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Leithay Early Origins



The surname Leithay was first found in the county of Edinburgh at Leith, a burgh and sea-port town. "This place, which is of considerable antiquity, formerly belonged to the abbey of Holyrood, and, in a charter of David I. to the monks of that establishment, is noticed under the designation of Inverleith, from its position near the influx of the river or Water of Leith into the Frith of Forth." [1]CITATION[CLOSE]
Lewis, Samuel, A Topographical Dictionary of Scotland. Institute of Historical Research, 1848, Print.

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Leithay Spelling Variations


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Leithay Spelling Variations



Spelling variations of this family name include: Leith, Leyth, Lethe and others.

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Leithay Early History


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Leithay Early History



This web page shows only a small excerpt of our Leithay research. Another 166 words (12 lines of text) are included under the topic Early Leithay History in all our PDF Extended History products and printed products wherever possible.

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Leithay Early Notables (pre 1700)


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Leithay Early Notables (pre 1700)



More information is included under the topic Early Leithay Notables in all our PDF Extended History products and printed products wherever possible.

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Leithay In Ireland


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Leithay In Ireland



Some of the Leithay family moved to Ireland, but this topic is not covered in this excerpt. Another 166 words (12 lines of text) about their life in Ireland is included in all our PDF Extended History products and printed products wherever possible.

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The Great Migration


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The Great Migration



Some of the first settlers of this family name or some of its variants were: James and John Leith settled in Boston Massachusetts in 1768; Alexander Leith settled in Annapolis in 1760.

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Motto


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Motto



The motto was originally a war cry or slogan. Mottoes first began to be shown with arms in the 14th and 15th centuries, but were not in general use until the 17th century. Thus the oldest coats of arms generally do not include a motto. Mottoes seldom form part of the grant of arms: Under most heraldic authorities, a motto is an optional component of the coat of arms, and can be added to or changed at will; many families have chosen not to display a motto.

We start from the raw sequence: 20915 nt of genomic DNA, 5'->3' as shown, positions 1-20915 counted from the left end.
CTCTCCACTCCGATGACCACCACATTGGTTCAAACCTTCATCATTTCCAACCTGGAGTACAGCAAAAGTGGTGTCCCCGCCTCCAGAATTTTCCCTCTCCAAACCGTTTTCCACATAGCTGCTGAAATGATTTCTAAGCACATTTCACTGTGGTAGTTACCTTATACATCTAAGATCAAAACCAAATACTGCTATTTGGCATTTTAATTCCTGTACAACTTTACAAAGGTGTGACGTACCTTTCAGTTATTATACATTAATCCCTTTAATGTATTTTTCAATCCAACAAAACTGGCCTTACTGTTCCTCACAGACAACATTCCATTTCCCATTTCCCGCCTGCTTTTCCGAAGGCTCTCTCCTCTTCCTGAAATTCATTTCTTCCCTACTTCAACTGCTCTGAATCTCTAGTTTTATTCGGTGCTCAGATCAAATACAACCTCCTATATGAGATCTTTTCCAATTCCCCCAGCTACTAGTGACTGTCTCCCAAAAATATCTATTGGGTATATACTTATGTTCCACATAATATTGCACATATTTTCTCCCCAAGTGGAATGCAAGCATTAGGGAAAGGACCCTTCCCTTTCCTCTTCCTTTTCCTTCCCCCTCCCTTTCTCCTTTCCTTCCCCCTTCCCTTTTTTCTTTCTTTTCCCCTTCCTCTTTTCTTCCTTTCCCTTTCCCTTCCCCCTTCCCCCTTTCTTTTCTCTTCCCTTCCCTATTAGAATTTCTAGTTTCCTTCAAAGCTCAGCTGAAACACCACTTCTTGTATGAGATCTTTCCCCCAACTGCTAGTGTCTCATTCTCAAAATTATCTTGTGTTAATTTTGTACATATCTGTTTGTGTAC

Motto: Trustie to the end
Motto Translation: Trustworthy to the end


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Leithay Family Crest Products


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Leithay Family Crest Products




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See Also


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See Also




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Citations


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Citations



  1. ^ Lewis, Samuel, A Topographical Dictionary of Scotland. Institute of Historical Research, 1848, Print.

Other References

  1. Bolton, Charles Knowles. Scotch Irish Pioneers In Ulster and America. Montana: Kessinger Publishing. Print.
  2. Markale, J. Celtic Civilization. London: Gordon & Cremonesi, 1976. Print.
  3. Warner, Philip Warner. Famous Scottish Battles. New York: Barnes and Noble, 1996. Print. (ISBN 0-76070-004-4).
  4. Bowman, George Ernest. The Mayflower Reader A Selection of Articales from The Mayflower Descendent. Baltimore: Genealogical Publishing. Print.
  5. Prebble, John. The Highland Clearances. London: Secker & Warburg, 1963. Print.
  6. Black, George F. The Surnames of Scotland Their Origin, Meaning and History. New York: New York Public Library, 1946. Print. (ISBN 0-87104-172-3).
  7. Catholic Directory For Scotland. Glasgow: Burns Publications. Print.
  8. Scarlett, James D. Tartan The Highland Textile. London: Shepheard-Walwyn, 1990. Print. (ISBN 0-85683-120-4).
  9. Barrow, G.W.S Ed. The Charters of David I The Written Acts of David I King of Scots, 1124-53 and of His Son Henry, Earl of Northumerland, 1139-52. Woodbridge: The Boydell Press, 1999. Print.
  10. Bolton, Charles Knowles. Bolton's American Armory. Baltimore: Heraldic Book Company, 1964. Print.
  11. ...

The Leithay Family Crest was acquired from the Houseofnames.com archives. The Leithay Family Crest was drawn according to heraldic standards based on published blazons. We generally include the oldest published family crest once associated with each surname.

This page was last modified on 7 October 2016 at 11:58.

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